Courtesy of Hannahally Photography
Although alumnus Josh Wolfe had been anticipating it, the news was still a let down for him.
Wolfe had just finished his freshman year at Lafayette College and was home for the summer, working his usual shift at Paolo’s Gelato Italiano, a local ice cream shop based in Virginia Highland. The day would have been like every other day, except the Lafayette athletic director requested that he, along with all the other Lafayette athletes, join a Zoom call to discuss the status of fall sports.
A few minutes before the call started, Wolfe requested that he be excused from work. He joined the call and, to his dismay, learned that his fall collegiate tennis season was no longer going to take place.
“Right now, our fall season is cancelled and this isn’t just tennis — this is for all Lafayette sports,” Wolfe said. “At the time, I was obviously disappointed, but I wasn’t surprised because, in July, things were really serious regarding the coronavirus.”
Wolfe is one of many collegiate athletes who have lost their fall seasons due to the COVID-19 pandemic.
Despite knowing he would not be able to play collegiate tennis in the fall, Wolfe continued to strive to improve his games.
“Since our spring season might still happen, which is our championship season, I wanted to make sure that I was working hard and doing the things that I was supposed to be doing so that I could be ready,” Wolfe said.
Lafayette head tennis coach Ralph Van Ormer expects his players to get out on the court and practice as much as they can.
“We had a Zoom call, and I told them that I am expecting them to play as much as possible so that they can keep their game up,” Van Ormer said. “They agreed that tennis is a sport where you can create your own destiny. If they try to come back without playing at all, they know that they are going to suffer.”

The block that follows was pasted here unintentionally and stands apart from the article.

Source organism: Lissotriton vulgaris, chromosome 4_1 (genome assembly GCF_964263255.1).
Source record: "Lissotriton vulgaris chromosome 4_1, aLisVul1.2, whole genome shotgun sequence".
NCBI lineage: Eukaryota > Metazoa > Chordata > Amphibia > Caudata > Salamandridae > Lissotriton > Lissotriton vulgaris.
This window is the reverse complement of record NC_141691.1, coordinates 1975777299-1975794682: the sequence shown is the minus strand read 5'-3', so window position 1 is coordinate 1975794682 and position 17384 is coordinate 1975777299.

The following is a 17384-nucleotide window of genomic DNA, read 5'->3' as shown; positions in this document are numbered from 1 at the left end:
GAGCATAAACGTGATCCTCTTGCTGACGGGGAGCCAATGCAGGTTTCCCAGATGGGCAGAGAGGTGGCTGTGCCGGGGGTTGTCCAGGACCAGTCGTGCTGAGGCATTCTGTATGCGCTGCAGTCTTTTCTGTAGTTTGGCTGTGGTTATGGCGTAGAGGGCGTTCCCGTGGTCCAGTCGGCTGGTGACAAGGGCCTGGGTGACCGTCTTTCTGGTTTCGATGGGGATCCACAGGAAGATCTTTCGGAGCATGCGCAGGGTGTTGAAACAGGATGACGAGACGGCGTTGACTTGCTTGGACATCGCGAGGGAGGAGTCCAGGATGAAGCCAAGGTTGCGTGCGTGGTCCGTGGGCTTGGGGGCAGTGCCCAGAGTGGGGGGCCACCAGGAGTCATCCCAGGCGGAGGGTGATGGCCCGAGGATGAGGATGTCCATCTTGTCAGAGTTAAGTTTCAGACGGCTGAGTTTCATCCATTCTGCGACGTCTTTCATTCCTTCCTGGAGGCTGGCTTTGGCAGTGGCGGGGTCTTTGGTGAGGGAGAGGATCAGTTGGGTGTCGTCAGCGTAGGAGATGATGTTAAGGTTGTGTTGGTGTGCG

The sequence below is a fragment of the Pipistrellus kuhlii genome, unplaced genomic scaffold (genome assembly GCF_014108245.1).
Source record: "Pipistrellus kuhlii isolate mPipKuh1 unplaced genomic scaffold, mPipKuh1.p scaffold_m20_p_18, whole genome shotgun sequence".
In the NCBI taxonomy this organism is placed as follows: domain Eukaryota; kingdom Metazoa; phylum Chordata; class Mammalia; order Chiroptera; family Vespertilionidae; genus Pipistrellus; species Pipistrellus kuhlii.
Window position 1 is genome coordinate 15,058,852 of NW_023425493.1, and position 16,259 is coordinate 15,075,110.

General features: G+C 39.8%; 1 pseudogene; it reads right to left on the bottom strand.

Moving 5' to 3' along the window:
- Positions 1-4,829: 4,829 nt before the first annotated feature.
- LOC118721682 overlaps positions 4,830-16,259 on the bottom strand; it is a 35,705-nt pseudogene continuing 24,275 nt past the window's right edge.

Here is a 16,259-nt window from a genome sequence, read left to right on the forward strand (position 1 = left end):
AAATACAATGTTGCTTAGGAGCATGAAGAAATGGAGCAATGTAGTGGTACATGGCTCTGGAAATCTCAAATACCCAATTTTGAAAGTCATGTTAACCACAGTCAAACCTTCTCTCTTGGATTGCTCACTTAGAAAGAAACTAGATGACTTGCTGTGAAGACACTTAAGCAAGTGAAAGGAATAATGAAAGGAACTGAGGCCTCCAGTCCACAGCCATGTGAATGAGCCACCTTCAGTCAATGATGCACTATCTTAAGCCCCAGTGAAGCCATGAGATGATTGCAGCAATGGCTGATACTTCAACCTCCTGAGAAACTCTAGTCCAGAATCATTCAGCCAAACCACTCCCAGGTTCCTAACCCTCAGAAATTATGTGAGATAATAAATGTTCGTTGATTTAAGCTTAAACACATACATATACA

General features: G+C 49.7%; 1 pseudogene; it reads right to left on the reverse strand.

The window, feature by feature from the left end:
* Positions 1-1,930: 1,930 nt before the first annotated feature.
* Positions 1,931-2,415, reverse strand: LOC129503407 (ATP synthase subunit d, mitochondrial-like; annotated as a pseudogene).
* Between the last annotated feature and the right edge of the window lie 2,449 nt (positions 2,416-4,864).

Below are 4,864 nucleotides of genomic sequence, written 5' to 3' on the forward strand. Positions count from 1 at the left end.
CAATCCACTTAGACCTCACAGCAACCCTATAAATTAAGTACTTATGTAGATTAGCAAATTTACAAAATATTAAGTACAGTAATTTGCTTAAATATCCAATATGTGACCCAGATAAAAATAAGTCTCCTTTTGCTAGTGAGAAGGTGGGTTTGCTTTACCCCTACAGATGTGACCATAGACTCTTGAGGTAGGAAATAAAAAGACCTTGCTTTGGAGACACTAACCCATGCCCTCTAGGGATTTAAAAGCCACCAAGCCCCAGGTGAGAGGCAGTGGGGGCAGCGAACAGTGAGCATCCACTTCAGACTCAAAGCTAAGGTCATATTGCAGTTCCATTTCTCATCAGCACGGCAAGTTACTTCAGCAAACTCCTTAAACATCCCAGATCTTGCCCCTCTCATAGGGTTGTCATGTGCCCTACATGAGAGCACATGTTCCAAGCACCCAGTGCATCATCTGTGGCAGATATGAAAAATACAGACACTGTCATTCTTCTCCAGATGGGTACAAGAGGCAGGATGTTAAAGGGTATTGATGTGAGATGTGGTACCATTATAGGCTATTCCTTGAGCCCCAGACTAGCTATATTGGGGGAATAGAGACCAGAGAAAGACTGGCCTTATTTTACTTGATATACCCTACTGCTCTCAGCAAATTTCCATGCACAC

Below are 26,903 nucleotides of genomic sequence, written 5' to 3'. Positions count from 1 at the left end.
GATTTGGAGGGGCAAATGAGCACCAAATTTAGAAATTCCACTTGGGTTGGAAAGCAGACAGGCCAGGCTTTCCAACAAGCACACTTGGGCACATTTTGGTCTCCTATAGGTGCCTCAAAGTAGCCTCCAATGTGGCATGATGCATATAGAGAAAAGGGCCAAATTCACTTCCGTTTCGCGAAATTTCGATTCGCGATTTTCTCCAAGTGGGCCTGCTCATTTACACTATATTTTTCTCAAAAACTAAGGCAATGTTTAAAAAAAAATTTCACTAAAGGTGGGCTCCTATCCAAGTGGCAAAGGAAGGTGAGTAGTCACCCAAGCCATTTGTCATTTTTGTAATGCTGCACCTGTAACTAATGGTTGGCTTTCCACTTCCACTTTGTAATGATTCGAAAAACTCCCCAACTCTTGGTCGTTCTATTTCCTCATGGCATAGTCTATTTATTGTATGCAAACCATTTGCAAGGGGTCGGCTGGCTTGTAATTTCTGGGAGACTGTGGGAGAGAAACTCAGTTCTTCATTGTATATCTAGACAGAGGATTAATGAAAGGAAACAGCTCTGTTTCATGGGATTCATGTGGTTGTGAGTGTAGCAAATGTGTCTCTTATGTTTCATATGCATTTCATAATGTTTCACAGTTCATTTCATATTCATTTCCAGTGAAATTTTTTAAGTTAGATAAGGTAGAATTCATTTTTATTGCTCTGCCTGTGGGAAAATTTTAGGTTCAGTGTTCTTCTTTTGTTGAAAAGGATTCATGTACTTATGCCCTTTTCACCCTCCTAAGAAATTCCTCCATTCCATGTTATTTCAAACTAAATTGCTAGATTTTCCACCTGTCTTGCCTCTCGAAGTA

Finding ways to practice shouldn’t be difficult for the players, Van Ormer said.
“With tennis, the nice thing is that you do not have to be at school to play,” Van Ormer said. “You can actually be at home and go to your local courts to play.”
Wolfe, like many other Lafayette students, is attending classes virtually from home. This has made it difficult for him to balance school and tennis.
“With the virtual format, I’ve personally had trouble managing my time, but I am slowly starting to get a groove with my classes, which means that I can slowly start to spend more time on the court,” Wolfe said.
Unlike Wolfe, alumna Kaitlin Palaian, who is a freshman playing soccer at Army, is not losing her fall season. Unfortunately, there are not many schools for her team to play.
“The Patriot League cancelled their conference for the year with the exception of Army and Navy because we are service academies,” Palaian said. “The problem is: Who can we play? Right now, we have one game scheduled against Navy on Oct. 31, but that is the only game we know of at the moment.”
Although the team has only one game scheduled, Palaian says that they are thankful that they are able to play in the first place.
“We’ve tried our best to keep morale high on the team and not focus on the fact that we have only one game,” Palaian said. “Before, we didn’t think that we were going to have any games. Knowing that we have at least one game has definitely boosted morale, and we are just happy that we are able to practice.”
Palaian does, however, feel bad for the seniors.
“I was sad because I really wanted a season, but I also felt bad for the seniors on the team since this is their last year,” Palaian said. “Not being able to finish out their year with a full season has got to be hard, so I feel more for them than I do for myself.”
Fortunately, the NCAA has granted most fall collegiate athletes an extra year of eligibility.
“If the seniors decide that they want to come back at any point and play, they still have that opportunity,” Van Ormer said. “The NCAA has granted them an extra year of eligibility, which is a nice thing for them. It’s not the ideal situation, but I think that everyone has come to terms with the fact that the greater cause here is to not spread the virus and that staying safe is what is most important.”
This story was originally published on The Southerner on October 1, 2020.